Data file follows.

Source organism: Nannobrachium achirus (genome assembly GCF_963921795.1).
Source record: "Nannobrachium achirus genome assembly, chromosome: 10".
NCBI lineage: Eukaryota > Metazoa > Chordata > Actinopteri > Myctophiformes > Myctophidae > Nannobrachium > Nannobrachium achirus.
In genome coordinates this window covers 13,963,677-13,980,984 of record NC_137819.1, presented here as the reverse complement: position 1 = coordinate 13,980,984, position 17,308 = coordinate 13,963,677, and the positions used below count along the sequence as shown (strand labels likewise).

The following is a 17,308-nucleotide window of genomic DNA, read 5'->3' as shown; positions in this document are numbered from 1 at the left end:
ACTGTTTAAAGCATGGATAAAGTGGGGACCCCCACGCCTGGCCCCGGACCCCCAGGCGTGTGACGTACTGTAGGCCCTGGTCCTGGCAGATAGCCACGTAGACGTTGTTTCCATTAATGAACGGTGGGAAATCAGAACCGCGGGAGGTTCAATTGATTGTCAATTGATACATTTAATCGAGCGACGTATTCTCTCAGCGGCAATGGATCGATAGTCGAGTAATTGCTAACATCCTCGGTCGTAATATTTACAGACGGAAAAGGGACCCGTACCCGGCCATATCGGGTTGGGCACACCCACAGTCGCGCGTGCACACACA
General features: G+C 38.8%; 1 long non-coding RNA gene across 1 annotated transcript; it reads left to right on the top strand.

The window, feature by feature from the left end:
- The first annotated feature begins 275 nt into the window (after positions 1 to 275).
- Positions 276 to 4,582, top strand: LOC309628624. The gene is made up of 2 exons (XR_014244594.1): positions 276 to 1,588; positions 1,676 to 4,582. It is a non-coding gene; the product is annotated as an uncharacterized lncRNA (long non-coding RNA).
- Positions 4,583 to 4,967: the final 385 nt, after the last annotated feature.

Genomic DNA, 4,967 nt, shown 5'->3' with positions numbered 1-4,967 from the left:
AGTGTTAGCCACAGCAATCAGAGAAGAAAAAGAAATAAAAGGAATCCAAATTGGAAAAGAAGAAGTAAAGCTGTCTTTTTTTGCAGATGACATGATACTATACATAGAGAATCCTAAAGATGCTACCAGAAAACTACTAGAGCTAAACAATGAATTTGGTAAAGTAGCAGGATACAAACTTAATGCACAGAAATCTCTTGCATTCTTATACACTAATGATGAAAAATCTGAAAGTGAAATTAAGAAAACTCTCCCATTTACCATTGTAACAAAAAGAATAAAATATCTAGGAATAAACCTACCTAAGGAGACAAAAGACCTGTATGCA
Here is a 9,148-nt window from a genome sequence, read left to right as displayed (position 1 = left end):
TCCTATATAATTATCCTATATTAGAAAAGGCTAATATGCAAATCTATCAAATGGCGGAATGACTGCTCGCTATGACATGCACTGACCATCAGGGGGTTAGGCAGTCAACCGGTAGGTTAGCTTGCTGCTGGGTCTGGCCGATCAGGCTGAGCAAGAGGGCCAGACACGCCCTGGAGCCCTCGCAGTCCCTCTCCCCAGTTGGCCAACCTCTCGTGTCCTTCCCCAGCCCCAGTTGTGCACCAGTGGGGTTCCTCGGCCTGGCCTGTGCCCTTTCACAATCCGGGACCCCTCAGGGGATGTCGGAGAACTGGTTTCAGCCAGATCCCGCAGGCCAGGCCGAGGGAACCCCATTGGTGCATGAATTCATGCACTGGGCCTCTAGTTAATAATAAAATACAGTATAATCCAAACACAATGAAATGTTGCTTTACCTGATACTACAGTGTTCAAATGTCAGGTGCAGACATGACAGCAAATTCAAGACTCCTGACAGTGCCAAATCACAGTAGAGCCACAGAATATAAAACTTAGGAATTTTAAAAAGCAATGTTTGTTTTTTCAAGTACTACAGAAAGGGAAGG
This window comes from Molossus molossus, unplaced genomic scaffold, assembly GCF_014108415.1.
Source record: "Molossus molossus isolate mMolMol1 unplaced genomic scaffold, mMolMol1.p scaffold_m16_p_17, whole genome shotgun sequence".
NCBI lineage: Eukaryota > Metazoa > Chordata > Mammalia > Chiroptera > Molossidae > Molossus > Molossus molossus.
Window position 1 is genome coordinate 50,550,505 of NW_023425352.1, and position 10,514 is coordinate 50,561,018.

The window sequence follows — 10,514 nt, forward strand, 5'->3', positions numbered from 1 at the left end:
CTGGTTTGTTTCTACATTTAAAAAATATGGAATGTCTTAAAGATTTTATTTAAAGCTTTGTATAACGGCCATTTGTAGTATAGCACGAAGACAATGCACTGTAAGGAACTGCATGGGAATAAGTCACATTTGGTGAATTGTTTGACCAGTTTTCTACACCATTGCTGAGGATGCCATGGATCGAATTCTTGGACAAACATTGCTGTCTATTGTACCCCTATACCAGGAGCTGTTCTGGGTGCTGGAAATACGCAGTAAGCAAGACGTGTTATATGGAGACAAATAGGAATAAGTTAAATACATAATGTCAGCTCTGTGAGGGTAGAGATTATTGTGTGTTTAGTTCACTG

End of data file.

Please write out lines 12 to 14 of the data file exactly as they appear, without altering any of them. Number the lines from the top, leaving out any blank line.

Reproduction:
Genomic DNA, 4,967 nt, shown 5'->3' with positions numbered 1-4,967 from the left:
AGTGTTAGCCACAGCAATCAGAGAAGAAAAAGAAATAAAAGGAATCCAAATTGGAAAAGAAGAAGTAAAGCTGTCTTTTTTTGCAGATGACATGATACTATACATAGAGAATCCTAAAGATGCTACCAGAAAACTACTAGAGCTAAACAATGAATTTGGTAAAGTAGCAGGATACAAACTTAATGCACAGAAATCTCTTGCATTCTTATACACTAATGATGAAAAATCTGAAAGTGAAATTAAGAAAACTCTCCCATTTACCATTGTAACAAAAAGAATAAAATATCTAGGAATAAACCTACCTAAGGAGACAAAAGACCTGTATGCA
Here is a 9,148-nt window from a genome sequence, read left to right as displayed (position 1 = left end):